The ratio of total government net debt to gross domestic product continued to trend upward, increasing to 51.0% at quarter end from 50.4% in the first quarter. Higher borrowing drove this increase, which was accentuated by revaluation effects to foreign currency denominated provincial bonds arising from a weaker Canadian dollar.

Corporate sector

The corporate sector remained a net lender to the rest of the economy, led by financial corporations. The corporate sector lent $17 billion during the quarter, up from $10.2 billion during the previous quarter.

Financial assets of financial corporations increased by $11 billion to reach $9.9 trillion, with the financial assets of mutual funds representing the largest share of this gain. Of this increase, the majority reflected higher foreign equity assets and mutual fund shares. Bond holdings of financial corporations decreased in value by $27 billion during the quarter as yields were sharply higher.

Non-financial corporations demand for funds was $17 billion during the quarter, comprised mainly of share and bond issuances. On a book value basis, the ratio of debt-to-equity of non-financial corporations edged down in the second quarter, standing at 53 cents of credit market debt for every dollar of equity.

Chart 3 
Non-financial corporate debt-to-equity ratio
Line chart – Chart 3: Non-financial corporate debt-to-equity ratio, from second quarter 2008 to second quarter 2013

Chart description: Non-financial corporate debt-to-equity ratio

CSV version of chart 3

Note to readers

This release is a combined analysis of the National balance sheet accounts and Financial flow accounts. The National balance sheet accounts comprise the balance sheets of all sectors and sub-sectors of the economy. The main sectors are households, non-profit institutions serving households, financial corporations, non-financial corporations, government, and non-residents. They cover all national non-financial assets and financial asset-liability claims outstanding in all sectors.

The Financial flow accounts (FFA) measure net lending or borrowing by examining financial transactions in the economy by sector. The FFA arrive at a measure of net financial investment which is the difference between transactions in financial assets and liabilities (for example, net purchases of securities less net issuance of securities). The FFA also provide the link between financial and non-financial activity in the economy which ties estimates of saving and non-financial capital acquisition (for example, investment in new housing) with the underlying financial transactions.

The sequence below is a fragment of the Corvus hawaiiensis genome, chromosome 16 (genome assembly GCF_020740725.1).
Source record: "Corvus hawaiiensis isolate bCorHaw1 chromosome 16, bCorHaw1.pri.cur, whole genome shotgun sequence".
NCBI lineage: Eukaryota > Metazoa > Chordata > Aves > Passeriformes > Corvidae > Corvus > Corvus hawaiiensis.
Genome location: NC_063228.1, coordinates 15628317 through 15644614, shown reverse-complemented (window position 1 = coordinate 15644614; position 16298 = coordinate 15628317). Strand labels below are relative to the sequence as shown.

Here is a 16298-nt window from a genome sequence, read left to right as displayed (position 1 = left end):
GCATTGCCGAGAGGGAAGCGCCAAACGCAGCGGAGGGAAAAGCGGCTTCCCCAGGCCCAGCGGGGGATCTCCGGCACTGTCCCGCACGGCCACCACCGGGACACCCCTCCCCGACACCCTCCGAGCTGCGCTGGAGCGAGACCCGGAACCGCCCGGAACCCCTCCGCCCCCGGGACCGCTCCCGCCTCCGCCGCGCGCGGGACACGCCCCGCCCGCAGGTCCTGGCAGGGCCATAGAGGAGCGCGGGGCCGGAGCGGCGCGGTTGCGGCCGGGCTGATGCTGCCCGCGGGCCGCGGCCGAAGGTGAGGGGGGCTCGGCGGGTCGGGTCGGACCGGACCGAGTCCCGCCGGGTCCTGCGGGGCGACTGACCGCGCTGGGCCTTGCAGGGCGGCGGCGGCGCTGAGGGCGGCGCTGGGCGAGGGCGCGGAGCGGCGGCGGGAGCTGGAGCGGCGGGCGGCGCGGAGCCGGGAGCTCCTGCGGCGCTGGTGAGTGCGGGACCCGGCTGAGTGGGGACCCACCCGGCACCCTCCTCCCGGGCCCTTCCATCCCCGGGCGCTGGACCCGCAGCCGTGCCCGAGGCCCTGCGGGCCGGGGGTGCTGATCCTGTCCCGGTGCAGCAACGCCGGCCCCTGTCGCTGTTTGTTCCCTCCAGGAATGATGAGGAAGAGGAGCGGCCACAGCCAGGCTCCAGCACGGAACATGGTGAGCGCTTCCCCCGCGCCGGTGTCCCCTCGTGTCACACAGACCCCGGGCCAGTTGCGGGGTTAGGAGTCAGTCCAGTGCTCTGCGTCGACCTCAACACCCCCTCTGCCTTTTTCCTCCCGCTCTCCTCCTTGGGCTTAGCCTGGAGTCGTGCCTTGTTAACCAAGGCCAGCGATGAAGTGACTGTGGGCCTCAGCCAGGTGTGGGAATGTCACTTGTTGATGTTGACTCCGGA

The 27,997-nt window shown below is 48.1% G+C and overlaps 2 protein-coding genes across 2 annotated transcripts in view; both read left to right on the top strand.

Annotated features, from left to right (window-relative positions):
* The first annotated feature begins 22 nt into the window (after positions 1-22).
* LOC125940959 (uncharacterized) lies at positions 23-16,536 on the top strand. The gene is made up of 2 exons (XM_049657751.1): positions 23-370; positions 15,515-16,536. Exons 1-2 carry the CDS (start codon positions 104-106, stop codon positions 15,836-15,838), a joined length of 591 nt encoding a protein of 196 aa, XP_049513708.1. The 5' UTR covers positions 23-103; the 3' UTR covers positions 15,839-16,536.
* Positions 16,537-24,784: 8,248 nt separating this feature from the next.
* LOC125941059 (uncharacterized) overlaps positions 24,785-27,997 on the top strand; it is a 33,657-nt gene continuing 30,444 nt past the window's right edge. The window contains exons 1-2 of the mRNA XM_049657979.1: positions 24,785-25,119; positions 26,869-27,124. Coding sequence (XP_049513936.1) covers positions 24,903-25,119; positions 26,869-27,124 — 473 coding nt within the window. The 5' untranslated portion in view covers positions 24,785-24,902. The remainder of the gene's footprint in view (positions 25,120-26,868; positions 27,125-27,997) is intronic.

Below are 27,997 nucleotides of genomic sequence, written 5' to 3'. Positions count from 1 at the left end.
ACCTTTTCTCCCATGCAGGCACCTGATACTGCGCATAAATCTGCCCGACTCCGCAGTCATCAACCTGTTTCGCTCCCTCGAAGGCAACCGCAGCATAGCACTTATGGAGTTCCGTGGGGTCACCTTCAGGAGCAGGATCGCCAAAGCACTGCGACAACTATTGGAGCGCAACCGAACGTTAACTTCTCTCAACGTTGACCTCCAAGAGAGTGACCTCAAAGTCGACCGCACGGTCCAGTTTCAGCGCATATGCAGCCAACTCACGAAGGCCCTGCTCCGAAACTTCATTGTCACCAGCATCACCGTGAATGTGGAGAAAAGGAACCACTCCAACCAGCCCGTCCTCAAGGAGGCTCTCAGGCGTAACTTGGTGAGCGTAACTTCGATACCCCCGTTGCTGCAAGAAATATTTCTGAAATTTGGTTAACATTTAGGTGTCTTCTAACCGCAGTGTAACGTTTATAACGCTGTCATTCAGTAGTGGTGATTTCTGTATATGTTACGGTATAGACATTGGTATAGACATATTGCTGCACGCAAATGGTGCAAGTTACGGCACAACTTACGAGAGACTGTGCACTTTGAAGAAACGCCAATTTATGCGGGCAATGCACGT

Definitions concerning financial indicators can be found in Financial indicators from the National balance sheet accounts.

Available in CANSIM: tables CANSIM table378-0119 to 378-0125.

Definitions, data sources and methods: survey numbers survey number1804 and survey number1806.

The National economic accounts module, accessible from the Browse by key resource module of our website, features an up-to-date portrait of national and provincial economies and their structure.

Links to other releases from the national accounts can be found in the second quarter 2013 issue of Canadian Economic Accounts Quarterly Review, Vol. 12, no. 2 (Catalogue number13-010-X). This publication is now available from the Browse by key resource module of our website under Publications. Revised National balance sheet and Financial flow accounts for the first quarter has been released, along with those for the second quarter. These data incorporate new and revised source data and updated data.

Data on National balance sheet accounts and financial flow accounts for the third quarter will be released on December 13.

For more information, or to enquire about the concepts, methods or data quality of this release, contact us (toll-free 1-800-263-1136; infostats@statcan.gc.ca) or Media Relations (613-951-4636; mediahotline@statcan.gc.ca).